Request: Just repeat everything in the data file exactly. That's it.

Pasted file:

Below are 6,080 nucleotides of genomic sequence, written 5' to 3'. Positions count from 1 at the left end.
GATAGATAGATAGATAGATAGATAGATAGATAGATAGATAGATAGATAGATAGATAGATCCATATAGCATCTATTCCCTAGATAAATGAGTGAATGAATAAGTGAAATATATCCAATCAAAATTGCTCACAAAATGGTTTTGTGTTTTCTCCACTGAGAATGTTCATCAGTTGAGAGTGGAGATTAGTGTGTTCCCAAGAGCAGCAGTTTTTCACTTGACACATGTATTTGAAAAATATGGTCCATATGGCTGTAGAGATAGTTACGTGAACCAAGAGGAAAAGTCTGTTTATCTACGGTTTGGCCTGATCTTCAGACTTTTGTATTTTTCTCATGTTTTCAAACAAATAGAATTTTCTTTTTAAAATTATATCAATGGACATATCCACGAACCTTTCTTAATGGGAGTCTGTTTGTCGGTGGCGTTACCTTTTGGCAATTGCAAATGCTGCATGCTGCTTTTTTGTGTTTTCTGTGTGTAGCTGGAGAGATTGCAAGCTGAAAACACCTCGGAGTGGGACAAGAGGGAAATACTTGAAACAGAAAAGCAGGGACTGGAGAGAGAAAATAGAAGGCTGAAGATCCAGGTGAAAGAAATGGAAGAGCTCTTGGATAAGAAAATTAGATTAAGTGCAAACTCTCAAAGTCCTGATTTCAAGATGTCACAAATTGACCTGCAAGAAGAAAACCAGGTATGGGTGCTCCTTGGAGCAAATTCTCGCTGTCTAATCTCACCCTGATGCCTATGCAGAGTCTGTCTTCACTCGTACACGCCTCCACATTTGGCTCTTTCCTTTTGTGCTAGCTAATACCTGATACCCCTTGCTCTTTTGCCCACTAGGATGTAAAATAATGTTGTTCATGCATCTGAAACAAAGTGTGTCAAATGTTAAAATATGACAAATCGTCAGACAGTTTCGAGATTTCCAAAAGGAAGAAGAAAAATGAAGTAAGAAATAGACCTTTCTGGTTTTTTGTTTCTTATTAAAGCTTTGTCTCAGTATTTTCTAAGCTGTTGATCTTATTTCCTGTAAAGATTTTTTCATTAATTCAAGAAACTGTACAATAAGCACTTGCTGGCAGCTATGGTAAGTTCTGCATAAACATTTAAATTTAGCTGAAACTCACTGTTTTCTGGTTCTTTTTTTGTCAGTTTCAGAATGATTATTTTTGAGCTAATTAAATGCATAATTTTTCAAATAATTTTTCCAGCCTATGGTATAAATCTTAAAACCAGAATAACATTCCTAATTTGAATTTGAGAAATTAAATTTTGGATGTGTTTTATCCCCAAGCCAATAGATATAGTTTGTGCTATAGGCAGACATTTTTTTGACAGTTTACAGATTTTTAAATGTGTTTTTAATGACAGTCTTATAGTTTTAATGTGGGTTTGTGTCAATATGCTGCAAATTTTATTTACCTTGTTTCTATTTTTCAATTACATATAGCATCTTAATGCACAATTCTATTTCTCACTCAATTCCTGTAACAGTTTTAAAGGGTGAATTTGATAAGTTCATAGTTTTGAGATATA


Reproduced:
Below are 6,080 nucleotides of genomic sequence, written 5' to 3'. Positions count from 1 at the left end.
GATAGATAGATAGATAGATAGATAGATAGATAGATAGATAGATAGATAGATAGATAGATCCATATAGCATCTATTCCCTAGATAAATGAGTGAATGAATAAGTGAAATATATCCAATCAAAATTGCTCACAAAATGGTTTTGTGTTTTCTCCACTGAGAATGTTCATCAGTTGAGAGTGGAGATTAGTGTGTTCCCAAGAGCAGCAGTTTTTCACTTGACACATGTATTTGAAAAATATGGTCCATATGGCTGTAGAGATAGTTACGTGAACCAAGAGGAAAAGTCTGTTTATCTACGGTTTGGCCTGATCTTCAGACTTTTGTATTTTTCTCATGTTTTCAAACAAATAGAATTTTCTTTTTAAAATTATATCAATGGACATATCCACGAACCTTTCTTAATGGGAGTCTGTTTGTCGGTGGCGTTACCTTTTGGCAATTGCAAATGCTGCATGCTGCTTTTTTGTGTTTTCTGTGTGTAGCTGGAGAGATTGCAAGCTGAAAACACCTCGGAGTGGGACAAGAGGGAAATACTTGAAACAGAAAAGCAGGGACTGGAGAGAGAAAATAGAAGGCTGAAGATCCAGGTGAAAGAAATGGAAGAGCTCTTGGATAAGAAAATTAGATTAAGTGCAAACTCTCAAAGTCCTGATTTCAAGATGTCACAAATTGACCTGCAAGAAGAAAACCAGGTATGGGTGCTCCTTGGAGCAAATTCTCGCTGTCTAATCTCACCCTGATGCCTATGCAGAGTCTGTCTTCACTCGTACACGCCTCCACATTTGGCTCTTTCCTTTTGTGCTAGCTAATACCTGATACCCCTTGCTCTTTTGCCCACTAGGATGTAAAATAATGTTGTTCATGCATCTGAAACAAAGTGTGTCAAATGTTAAAATATGACAAATCGTCAGACAGTTTCGAGATTTCCAAAAGGAAGAAGAAAAATGAAGTAAGAAATAGACCTTTCTGGTTTTTTGTTTCTTATTAAAGCTTTGTCTCAGTATTTTCTAAGCTGTTGATCTTATTTCCTGTAAAGATTTTTTCATTAATTCAAGAAACTGTACAATAAGCACTTGCTGGCAGCTATGGTAAGTTCTGCATAAACATTTAAATTTAGCTGAAACTCACTGTTTTCTGGTTCTTTTTTTGTCAGTTTCAGAATGATTATTTTTGAGCTAATTAAATGCATAATTTTTCAAATAATTTTTCCAGCCTATGGTATAAATCTTAAAACCAGAATAACATTCCTAATTTGAATTTGAGAAATTAAATTTTGGATGTGTTTTATCCCCAAGCCAATAGATATAGTTTGTGCTATAGGCAGACATTTTTTTGACAGTTTACAGATTTTTAAATGTGTTTTTAATGACAGTCTTATAGTTTTAATGTGGGTTTGTGTCAATATGCTGCAAATTTTATTTACCTTGTTTCTATTTTTCAATTACATATAGCATCTTAATGCACAATTCTATTTCTCACTCAATTCCTGTAACAGTTTTAAAGGGTGAATTTGATAAGTTCATAGTTTTGAGATATA